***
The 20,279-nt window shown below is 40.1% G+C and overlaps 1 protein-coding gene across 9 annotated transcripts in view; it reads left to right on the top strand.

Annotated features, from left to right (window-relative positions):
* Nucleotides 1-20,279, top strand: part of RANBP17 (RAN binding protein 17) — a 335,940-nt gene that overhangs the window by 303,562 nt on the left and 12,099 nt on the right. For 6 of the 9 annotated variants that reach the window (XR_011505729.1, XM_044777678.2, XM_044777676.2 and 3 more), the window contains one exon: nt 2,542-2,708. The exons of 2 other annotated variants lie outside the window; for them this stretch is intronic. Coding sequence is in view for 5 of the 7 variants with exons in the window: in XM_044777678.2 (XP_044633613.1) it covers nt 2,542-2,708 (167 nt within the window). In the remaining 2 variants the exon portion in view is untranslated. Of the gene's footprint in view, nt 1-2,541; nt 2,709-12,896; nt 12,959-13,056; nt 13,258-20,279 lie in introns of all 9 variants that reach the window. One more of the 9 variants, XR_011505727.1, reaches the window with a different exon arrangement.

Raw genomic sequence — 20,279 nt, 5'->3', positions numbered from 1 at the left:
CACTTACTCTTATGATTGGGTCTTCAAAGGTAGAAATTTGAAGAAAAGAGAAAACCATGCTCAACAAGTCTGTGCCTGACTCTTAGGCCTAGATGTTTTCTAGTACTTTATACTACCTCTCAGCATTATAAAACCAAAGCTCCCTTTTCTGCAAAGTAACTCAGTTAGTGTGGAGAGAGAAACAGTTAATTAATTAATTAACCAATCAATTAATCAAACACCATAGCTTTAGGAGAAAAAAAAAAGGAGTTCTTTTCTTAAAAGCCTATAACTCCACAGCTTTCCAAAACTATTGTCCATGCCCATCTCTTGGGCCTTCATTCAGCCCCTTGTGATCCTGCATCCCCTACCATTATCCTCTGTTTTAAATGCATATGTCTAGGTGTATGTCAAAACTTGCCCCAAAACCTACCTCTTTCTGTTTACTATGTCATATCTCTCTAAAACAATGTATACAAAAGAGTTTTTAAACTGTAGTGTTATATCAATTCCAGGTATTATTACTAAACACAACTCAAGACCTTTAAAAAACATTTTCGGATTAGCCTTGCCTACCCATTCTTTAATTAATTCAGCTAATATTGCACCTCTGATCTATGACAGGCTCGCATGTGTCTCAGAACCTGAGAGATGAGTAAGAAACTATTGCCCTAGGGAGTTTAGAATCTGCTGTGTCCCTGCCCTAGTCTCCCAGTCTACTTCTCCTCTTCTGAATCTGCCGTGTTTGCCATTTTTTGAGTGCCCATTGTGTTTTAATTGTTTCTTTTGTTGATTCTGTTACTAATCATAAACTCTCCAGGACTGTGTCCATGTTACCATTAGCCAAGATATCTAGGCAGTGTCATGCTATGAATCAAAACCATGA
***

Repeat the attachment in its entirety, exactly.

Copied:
The 20,279-nt window shown below is 40.1% G+C and overlaps 1 protein-coding gene across 9 annotated transcripts in view; it reads left to right on the top strand.

Annotated features, from left to right (window-relative positions):
* Nucleotides 1-20,279, top strand: part of RANBP17 (RAN binding protein 17) — a 335,940-nt gene that overhangs the window by 303,562 nt on the left and 12,099 nt on the right. For 6 of the 9 annotated variants that reach the window (XR_011505729.1, XM_044777678.2, XM_044777676.2 and 3 more), the window contains one exon: nt 2,542-2,708. The exons of 2 other annotated variants lie outside the window; for them this stretch is intronic. Coding sequence is in view for 5 of the 7 variants with exons in the window: in XM_044777678.2 (XP_044633613.1) it covers nt 2,542-2,708 (167 nt within the window). In the remaining 2 variants the exon portion in view is untranslated. Of the gene's footprint in view, nt 1-2,541; nt 2,709-12,896; nt 12,959-13,056; nt 13,258-20,279 lie in introns of all 9 variants that reach the window. One more of the 9 variants, XR_011505727.1, reaches the window with a different exon arrangement.

Raw genomic sequence — 20,279 nt, 5'->3', positions numbered from 1 at the left:
CACTTACTCTTATGATTGGGTCTTCAAAGGTAGAAATTTGAAGAAAAGAGAAAACCATGCTCAACAAGTCTGTGCCTGACTCTTAGGCCTAGATGTTTTCTAGTACTTTATACTACCTCTCAGCATTATAAAACCAAAGCTCCCTTTTCTGCAAAGTAACTCAGTTAGTGTGGAGAGAGAAACAGTTAATTAATTAATTAACCAATCAATTAATCAAACACCATAGCTTTAGGAGAAAAAAAAAAGGAGTTCTTTTCTTAAAAGCCTATAACTCCACAGCTTTCCAAAACTATTGTCCATGCCCATCTCTTGGGCCTTCATTCAGCCCCTTGTGATCCTGCATCCCCTACCATTATCCTCTGTTTTAAATGCATATGTCTAGGTGTATGTCAAAACTTGCCCCAAAACCTACCTCTTTCTGTTTACTATGTCATATCTCTCTAAAACAATGTATACAAAAGAGTTTTTAAACTGTAGTGTTATATCAATTCCAGGTATTATTACTAAACACAACTCAAGACCTTTAAAAAACATTTTCGGATTAGCCTTGCCTACCCATTCTTTAATTAATTCAGCTAATATTGCACCTCTGATCTATGACAGGCTCGCATGTGTCTCAGAACCTGAGAGATGAGTAAGAAACTATTGCCCTAGGGAGTTTAGAATCTGCTGTGTCCCTGCCCTAGTCTCCCAGTCTACTTCTCCTCTTCTGAATCTGCCGTGTTTGCCATTTTTTGAGTGCCCATTGTGTTTTAATTGTTTCTTTTGTTGATTCTGTTACTAATCATAAACTCTCCAGGACTGTGTCCATGTTACCATTAGCCAAGATATCTAGGCAGTGTCATGCTATGAATCAAAACCATGA